We Are As Sick As We Are Secret

If communication is not your top priority, all of your other priorities are at risk.

The health of any organization is directly related to the quality of the communication in that organization. And the same thing could be said of every relationship you have at work and at home.

Dr. Roland Barth wrote about that in the May 2002 issue of the “Educational Leadership” journal. And even though he referred to the communication inside a school system, his comment applies to ALL organizations. Barth said, “The health of a school is inversely proportional to the number of nondiscussables: the fewer nondiscussables, the healthier the school; the more nondiscussables, the more pathology in the school culture.”

John Barrymore, the poet laureate, said the same thing when he said, “We are as sick as we are secret.” In other words, you can’t have a healthy relationship, team, or organization if your communication isn’t open, honest and frequent.

Unfortunately, many organizations and relationships suffer from a LACK of communication or a BREAKDOWN in communication. That became clear in a university class on “Emotional Extremes” for psychiatry students. The professor asked, “What’s the opposite of joy?” One student replied, “Sadness.”

“The opposite of depression?” the professor asked another student. “Elation,” he replied.

“The opposite of woe?” the prof asked a young woman from Texas. The Texan replied, “Sir, I believe that would be giddy up.”

=> 1. Re-emphasize face-to-face communication.

Yeah, yeah, I know. We live in an electronic age, and there’s no way to get around it. But the fact remains that the total meaning of a message comes from both the verbal and the nonverbal message. If you take away the nonverbal … the facial expressions, gestures, tones of voice and all the other nonverbals … you take away MOST of the cues we use to interpret a message. So the chances of miscommunication rise dramatically.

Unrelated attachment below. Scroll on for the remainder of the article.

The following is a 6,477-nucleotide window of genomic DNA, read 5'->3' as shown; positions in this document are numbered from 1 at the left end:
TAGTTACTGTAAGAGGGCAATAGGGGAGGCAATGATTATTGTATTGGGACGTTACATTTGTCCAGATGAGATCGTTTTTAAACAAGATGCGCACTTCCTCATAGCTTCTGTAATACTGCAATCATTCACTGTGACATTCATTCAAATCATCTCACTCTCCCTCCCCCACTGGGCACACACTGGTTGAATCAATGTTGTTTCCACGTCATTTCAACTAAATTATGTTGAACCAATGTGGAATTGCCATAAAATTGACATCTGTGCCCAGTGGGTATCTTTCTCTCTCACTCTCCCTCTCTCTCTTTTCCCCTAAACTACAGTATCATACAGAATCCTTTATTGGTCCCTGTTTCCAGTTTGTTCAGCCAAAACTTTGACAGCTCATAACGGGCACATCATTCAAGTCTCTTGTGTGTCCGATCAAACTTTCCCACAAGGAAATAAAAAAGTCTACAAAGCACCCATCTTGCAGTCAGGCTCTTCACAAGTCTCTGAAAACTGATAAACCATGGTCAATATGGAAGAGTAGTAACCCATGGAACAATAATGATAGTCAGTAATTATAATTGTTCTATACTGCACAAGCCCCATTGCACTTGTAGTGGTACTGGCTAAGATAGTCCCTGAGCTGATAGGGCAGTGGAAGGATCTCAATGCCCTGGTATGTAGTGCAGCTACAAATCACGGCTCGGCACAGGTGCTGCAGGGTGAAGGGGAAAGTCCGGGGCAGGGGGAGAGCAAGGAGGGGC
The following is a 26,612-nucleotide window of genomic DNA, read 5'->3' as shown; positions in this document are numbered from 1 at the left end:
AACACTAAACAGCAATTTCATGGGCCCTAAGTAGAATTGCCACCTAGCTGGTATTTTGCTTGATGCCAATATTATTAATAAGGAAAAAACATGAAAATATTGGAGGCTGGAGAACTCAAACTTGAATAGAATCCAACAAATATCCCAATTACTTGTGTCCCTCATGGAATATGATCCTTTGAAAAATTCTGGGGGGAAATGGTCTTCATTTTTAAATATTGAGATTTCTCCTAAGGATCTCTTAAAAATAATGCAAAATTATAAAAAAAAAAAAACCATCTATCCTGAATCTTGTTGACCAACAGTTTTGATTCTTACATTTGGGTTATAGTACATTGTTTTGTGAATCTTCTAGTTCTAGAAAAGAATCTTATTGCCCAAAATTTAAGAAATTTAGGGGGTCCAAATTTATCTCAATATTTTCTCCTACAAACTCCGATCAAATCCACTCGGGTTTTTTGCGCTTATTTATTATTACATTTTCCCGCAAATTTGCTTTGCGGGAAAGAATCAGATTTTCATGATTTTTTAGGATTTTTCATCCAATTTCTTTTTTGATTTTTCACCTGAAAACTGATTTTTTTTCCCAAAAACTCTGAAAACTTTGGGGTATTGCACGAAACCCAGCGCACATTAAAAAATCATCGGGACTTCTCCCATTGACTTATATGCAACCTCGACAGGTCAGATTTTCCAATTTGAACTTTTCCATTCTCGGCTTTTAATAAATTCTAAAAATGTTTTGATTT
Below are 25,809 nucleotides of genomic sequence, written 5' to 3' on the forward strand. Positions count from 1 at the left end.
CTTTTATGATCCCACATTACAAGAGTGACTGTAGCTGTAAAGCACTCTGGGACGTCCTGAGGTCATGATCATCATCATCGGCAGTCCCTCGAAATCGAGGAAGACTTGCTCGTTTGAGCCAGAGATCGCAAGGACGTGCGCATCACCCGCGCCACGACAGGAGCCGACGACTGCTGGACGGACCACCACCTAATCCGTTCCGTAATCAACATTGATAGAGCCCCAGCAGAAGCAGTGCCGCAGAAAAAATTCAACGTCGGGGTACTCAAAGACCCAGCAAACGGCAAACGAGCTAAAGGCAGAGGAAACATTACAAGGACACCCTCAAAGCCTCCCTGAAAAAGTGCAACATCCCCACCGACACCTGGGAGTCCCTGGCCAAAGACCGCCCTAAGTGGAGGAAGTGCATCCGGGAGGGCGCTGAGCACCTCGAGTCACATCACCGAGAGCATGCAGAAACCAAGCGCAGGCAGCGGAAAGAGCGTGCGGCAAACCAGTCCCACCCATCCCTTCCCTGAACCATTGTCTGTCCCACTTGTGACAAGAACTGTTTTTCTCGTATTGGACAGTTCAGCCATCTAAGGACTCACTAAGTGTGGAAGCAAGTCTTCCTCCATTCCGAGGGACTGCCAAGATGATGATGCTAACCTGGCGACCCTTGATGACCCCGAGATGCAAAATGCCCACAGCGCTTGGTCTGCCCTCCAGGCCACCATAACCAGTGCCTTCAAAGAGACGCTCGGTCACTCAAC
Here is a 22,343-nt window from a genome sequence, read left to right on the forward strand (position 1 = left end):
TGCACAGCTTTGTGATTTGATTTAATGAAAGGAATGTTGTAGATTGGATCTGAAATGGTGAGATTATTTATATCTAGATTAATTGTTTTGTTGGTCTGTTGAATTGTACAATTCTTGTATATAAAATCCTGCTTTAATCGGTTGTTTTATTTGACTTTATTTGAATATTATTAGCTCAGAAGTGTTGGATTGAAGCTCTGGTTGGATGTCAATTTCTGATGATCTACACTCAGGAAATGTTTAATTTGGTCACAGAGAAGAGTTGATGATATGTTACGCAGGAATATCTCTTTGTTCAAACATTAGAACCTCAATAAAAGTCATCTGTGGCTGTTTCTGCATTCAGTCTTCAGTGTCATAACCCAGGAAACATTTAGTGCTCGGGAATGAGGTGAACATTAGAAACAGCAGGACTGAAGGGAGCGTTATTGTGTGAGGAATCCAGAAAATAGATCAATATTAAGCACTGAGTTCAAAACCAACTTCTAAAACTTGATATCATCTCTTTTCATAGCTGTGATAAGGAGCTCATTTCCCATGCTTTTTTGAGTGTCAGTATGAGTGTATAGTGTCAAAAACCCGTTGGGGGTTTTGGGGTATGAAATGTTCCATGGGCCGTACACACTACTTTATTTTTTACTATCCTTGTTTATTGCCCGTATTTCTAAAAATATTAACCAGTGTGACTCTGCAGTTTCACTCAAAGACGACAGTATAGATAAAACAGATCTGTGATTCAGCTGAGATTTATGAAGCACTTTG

Even the broadcast industry has come to recognize that. Paula Kerger, a television network executive, says, “The next generation of leaders needs to be encouraged to work with colleagues face-to-face and not hide behind e-mails.”

=> 2. Use lots of eye contact.

Of course, different cultures place different emphases on “proper” eye contact, but in most business circles … eye contact is important and valued. As the old expression goes, we trust people who “look us in the eye.”

So you wonder … where exactly should you look? Look people in the eye … not at their shoulder, chest, hips, or around their head to see who else is in the room. Or if it’s a bit more comfortable, look at the bridge of their nose.

When you meet or greet people, make a special effort to look them in the eye. When they come into your office or place of business, try to establish eye contact, even if you’re talking with someone else in person or you’re on the phone. Make a concerted effort to look people in the eye when you shake their hand.

When you’re speaking to a group, look at individuals — in their eyes — and hold their eye contact for two seconds. Your eye contact will appear much more genuine than flitting your eyes across the group from side to side.